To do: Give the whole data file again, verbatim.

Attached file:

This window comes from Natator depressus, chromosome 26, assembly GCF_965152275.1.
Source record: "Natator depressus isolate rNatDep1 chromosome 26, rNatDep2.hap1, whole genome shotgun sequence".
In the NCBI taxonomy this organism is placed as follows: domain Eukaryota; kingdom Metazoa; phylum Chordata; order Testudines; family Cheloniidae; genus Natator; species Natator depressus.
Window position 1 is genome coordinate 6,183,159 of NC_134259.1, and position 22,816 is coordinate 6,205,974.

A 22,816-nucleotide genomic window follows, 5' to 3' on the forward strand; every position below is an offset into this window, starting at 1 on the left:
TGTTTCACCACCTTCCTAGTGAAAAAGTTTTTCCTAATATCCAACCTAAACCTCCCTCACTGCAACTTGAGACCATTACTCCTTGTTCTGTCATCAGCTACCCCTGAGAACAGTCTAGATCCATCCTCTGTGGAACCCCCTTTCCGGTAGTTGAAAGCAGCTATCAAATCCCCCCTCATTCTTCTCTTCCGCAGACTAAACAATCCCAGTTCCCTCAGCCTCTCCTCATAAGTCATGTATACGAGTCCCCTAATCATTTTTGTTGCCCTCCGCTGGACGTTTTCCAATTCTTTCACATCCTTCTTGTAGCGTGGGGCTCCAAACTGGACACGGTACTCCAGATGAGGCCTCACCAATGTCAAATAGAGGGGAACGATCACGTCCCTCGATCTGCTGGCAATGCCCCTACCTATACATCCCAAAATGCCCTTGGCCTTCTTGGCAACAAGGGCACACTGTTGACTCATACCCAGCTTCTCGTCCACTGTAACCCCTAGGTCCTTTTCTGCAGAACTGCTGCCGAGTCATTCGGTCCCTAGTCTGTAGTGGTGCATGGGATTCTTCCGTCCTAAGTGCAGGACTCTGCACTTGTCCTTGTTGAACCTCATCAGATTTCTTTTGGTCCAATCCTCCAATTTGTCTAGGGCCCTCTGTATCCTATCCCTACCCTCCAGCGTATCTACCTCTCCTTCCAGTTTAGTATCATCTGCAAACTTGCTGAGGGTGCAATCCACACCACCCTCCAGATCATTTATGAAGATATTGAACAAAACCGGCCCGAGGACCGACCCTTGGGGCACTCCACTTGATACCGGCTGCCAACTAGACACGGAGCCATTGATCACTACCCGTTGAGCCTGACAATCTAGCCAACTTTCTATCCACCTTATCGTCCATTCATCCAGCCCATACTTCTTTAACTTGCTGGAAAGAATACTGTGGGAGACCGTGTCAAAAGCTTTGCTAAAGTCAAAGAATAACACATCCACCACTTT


This window comes from Natator depressus, chromosome 26, assembly GCF_965152275.1.
Source record: "Natator depressus isolate rNatDep1 chromosome 26, rNatDep2.hap1, whole genome shotgun sequence".
In the NCBI taxonomy this organism is placed as follows: domain Eukaryota; kingdom Metazoa; phylum Chordata; order Testudines; family Cheloniidae; genus Natator; species Natator depressus.
Window position 1 is genome coordinate 6,183,159 of NC_134259.1, and position 22,816 is coordinate 6,205,974.

A 22,816-nucleotide genomic window follows, 5' to 3' on the forward strand; every position below is an offset into this window, starting at 1 on the left:
TGTTTCACCACCTTCCTAGTGAAAAAGTTTTTCCTAATATCCAACCTAAACCTCCCTCACTGCAACTTGAGACCATTACTCCTTGTTCTGTCATCAGCTACCCCTGAGAACAGTCTAGATCCATCCTCTGTGGAACCCCCTTTCCGGTAGTTGAAAGCAGCTATCAAATCCCCCCTCATTCTTCTCTTCCGCAGACTAAACAATCCCAGTTCCCTCAGCCTCTCCTCATAAGTCATGTATACGAGTCCCCTAATCATTTTTGTTGCCCTCCGCTGGACGTTTTCCAATTCTTTCACATCCTTCTTGTAGCGTGGGGCTCCAAACTGGACACGGTACTCCAGATGAGGCCTCACCAATGTCAAATAGAGGGGAACGATCACGTCCCTCGATCTGCTGGCAATGCCCCTACCTATACATCCCAAAATGCCCTTGGCCTTCTTGGCAACAAGGGCACACTGTTGACTCATACCCAGCTTCTCGTCCACTGTAACCCCTAGGTCCTTTTCTGCAGAACTGCTGCCGAGTCATTCGGTCCCTAGTCTGTAGTGGTGCATGGGATTCTTCCGTCCTAAGTGCAGGACTCTGCACTTGTCCTTGTTGAACCTCATCAGATTTCTTTTGGTCCAATCCTCCAATTTGTCTAGGGCCCTCTGTATCCTATCCCTACCCTCCAGCGTATCTACCTCTCCTTCCAGTTTAGTATCATCTGCAAACTTGCTGAGGGTGCAATCCACACCACCCTCCAGATCATTTATGAAGATATTGAACAAAACCGGCCCGAGGACCGACCCTTGGGGCACTCCACTTGATACCGGCTGCCAACTAGACACGGAGCCATTGATCACTACCCGTTGAGCCTGACAATCTAGCCAACTTTCTATCCACCTTATCGTCCATTCATCCAGCCCATACTTCTTTAACTTGCTGGAAAGAATACTGTGGGAGACCGTGTCAAAAGCTTTGCTAAAGTCAAAGAATAACACATCCACCACTTT